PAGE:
Lewis Canyon Petroglyph Site – Gigapan Images

Reprinted: SHUMLA Lewis Canyon Petroglyph Site – Gigapan ImagesPast Horizons. August 22, 2013, from http://www.pasthorizonspr.com/index.php/archives/08/2013/lewis-canyon-petroglyph-site-gigapan-images

Extreme polecam, Copyright (c) Mark Willis and The Shumla School, Inc. 2013.

Lewis Canyon Petroglyph Site is located in the Lower Pecos Region of Texas and situated on a near flat stretch of limestone bedrock adjacent to a steep walled canyon. Hundreds or maybe thousands of prehistoric petroglyphs were carved into the rock in this area. 

Creating a map of the site
Some of the designs appear to resemble atl atls (a dart throwing weapon), human-like figures, animals and animal tracks but the most common elements are abstract circles, lines, and dots.

A revolutionary technique was used to map the area so it can be seen as a single Gigapan image, which can be zoomed into at incredible detail.

A group of five archaeologists walked a series of transects holding a Canon digital SLR camera on the end of a painter’s pole, taking photos straight down at about every 2.5 metres across the entire site. The surface is more than 175 metres (~600 feet) east/west by 160 metres north/south (~525 feet). A total of 2,400 images were used to create this mosaic.

On closer inspection, the viewer will note the eastern half of the site was photographed at dusk on one day and the western half after dawn on the next day. This was done to capture the petroglyphs with the strongest shadows possible and from the best angle that the two sides of the site required.

A huge single image
All of the photographs were then processed as a mosaic image using an advanced photogrammetric technique and exported into GIS software and geo-corrected. The data was further enhanced and turned into a huge single image 135 gigabytes in size. This was down sampled so that there is a single pixel in the Gigapan for every millimetre of ground surface. The resulting image was then uploaded to Gigapan.com for others to examine.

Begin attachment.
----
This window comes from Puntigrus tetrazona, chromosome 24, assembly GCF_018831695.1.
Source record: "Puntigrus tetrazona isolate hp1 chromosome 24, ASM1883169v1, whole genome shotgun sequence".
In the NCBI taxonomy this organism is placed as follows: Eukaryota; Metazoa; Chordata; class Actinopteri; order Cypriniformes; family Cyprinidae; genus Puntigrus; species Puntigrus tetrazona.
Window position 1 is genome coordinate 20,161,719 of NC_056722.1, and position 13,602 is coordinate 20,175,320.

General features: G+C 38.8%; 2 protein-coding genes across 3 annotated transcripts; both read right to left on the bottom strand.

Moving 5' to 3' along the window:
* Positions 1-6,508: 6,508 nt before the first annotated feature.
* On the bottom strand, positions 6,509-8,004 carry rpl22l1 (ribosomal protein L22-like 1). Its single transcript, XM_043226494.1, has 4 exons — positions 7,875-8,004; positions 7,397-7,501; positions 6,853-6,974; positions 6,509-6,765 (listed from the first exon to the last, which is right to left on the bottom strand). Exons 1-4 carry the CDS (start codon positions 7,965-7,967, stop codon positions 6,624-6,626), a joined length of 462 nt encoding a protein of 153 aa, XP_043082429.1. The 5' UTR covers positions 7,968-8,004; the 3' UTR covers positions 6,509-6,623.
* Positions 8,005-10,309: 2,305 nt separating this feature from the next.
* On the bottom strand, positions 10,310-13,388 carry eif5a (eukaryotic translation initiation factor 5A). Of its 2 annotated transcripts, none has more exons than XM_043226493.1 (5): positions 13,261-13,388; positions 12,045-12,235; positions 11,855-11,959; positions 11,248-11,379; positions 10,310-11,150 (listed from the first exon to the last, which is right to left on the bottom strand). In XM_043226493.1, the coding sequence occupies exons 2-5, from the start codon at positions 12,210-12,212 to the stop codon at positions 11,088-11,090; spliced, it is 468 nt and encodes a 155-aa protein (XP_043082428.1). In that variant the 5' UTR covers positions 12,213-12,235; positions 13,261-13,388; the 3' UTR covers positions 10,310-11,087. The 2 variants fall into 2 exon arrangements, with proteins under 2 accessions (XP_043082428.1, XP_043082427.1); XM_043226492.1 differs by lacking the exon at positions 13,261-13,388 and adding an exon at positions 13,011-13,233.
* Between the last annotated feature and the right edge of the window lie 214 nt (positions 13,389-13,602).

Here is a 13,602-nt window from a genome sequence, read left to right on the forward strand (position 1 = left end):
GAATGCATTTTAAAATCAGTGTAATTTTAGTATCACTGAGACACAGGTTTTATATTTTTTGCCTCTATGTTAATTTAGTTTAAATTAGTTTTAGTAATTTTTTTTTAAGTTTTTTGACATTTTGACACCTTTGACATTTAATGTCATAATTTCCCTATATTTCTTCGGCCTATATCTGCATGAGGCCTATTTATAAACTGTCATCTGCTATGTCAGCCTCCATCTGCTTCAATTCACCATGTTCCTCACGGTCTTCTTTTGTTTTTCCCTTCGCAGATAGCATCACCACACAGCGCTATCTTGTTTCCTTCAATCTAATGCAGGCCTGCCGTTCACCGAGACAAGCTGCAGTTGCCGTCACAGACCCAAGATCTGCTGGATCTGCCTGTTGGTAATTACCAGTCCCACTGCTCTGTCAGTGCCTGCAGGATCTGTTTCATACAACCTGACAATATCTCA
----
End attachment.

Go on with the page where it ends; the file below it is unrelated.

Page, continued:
Archaeologists have been drawn to the site since it was discovered. A number of well-known rock art researchers, artists and archaeologists have studied the petroglyphs including Forrest Kirkland, A.T. Jackson, Solveig Turpin, and Jim Zintgraff.  The new researchers hope this digital documentation will help others better understand this amazing resource.
Some of hundreds of petroglyphs and geoglyphs covering the survey area.survey area. Copyright (c) Mark Willis and The Shumla School, Inc. 2013.

Extreme pole aerial photography
View the Gigapan image here: http://www.gigapan.com/gigapans/136529
Once opened, click on the “Snap Shot” icon on the lower left, it will open a strip of images along the bottom. If you double click on a image it will zoom to that spot.
Extreme polecam, with 2400 images covering the survey area. Copyright (c) Mark Willis and The Shumla School, Inc. 2013.

If you would like to learn more about this site or visit it, the Rock Art Foundation can help: www.rockart.org.

Copyright (c) Mark Willis and The Shumla School, Inc. 2013. All rights reserved. No part of this information and imagery may be reproduced, stored in a retrieval system, or transmitted in any form or by any means without the prior written permission of Mark Willis or Shumla.
Source: SHUMLA and Mark Willis